Even though all beaches in the state are under the jurisdiction of the Oregon Parks and Recreation Department, for some reason it fell to the Highway Division, and engineer George Thornton. After consulting with the US Navy, it was decided that the best way to remove the dead whale was to use the same method that would be used to remove a boulder.
|The whale in question, pre-detonation.|
Now, you need to know, Company, that in the years since then explosions have been used on multiple occasions to dispose of or manage whale carcasses. In places like South Africa and Iceland they have successfully detonated dead whales. But usually they tow them out to sea first, and detonate them remotely. Makes things a lot less messy. I suppose that we could say they learned a thing or two about it as a result of what happened up in Oregon on that fall day in 1970, and I am sure we would be right. But anyway, back to the story.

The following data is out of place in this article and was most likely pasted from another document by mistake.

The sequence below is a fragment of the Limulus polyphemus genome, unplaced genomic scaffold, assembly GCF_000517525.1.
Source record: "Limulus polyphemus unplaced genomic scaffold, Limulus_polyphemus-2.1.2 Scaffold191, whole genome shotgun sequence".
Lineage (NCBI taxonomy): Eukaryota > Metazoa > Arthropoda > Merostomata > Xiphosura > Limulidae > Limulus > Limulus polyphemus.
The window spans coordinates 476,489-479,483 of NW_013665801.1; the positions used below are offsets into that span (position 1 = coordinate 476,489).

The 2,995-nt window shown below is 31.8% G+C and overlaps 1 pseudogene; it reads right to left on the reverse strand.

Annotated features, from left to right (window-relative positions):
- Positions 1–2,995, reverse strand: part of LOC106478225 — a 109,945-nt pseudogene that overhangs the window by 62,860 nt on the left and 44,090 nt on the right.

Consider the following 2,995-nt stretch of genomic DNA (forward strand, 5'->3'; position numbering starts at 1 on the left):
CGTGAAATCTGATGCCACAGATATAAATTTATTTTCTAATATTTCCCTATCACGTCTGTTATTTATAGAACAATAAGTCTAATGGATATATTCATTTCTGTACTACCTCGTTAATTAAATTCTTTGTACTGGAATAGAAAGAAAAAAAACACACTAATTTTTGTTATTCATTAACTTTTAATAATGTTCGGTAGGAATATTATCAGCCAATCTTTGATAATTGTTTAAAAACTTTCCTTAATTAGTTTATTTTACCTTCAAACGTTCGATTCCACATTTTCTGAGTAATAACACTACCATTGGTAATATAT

Quick note: this story received a lot of press and sort of became an urban legend when writer Dave Barry wrote a column about it on May 20, 1990, which led to all sorts of calls to ODOT when the column went out over the wires without noting that the actual even occurred in 1970. The video is out there to be seen, Company, if you look around the Interweb long enough. I am not going to go searching for it for you though, I got you pictures and that should be enough.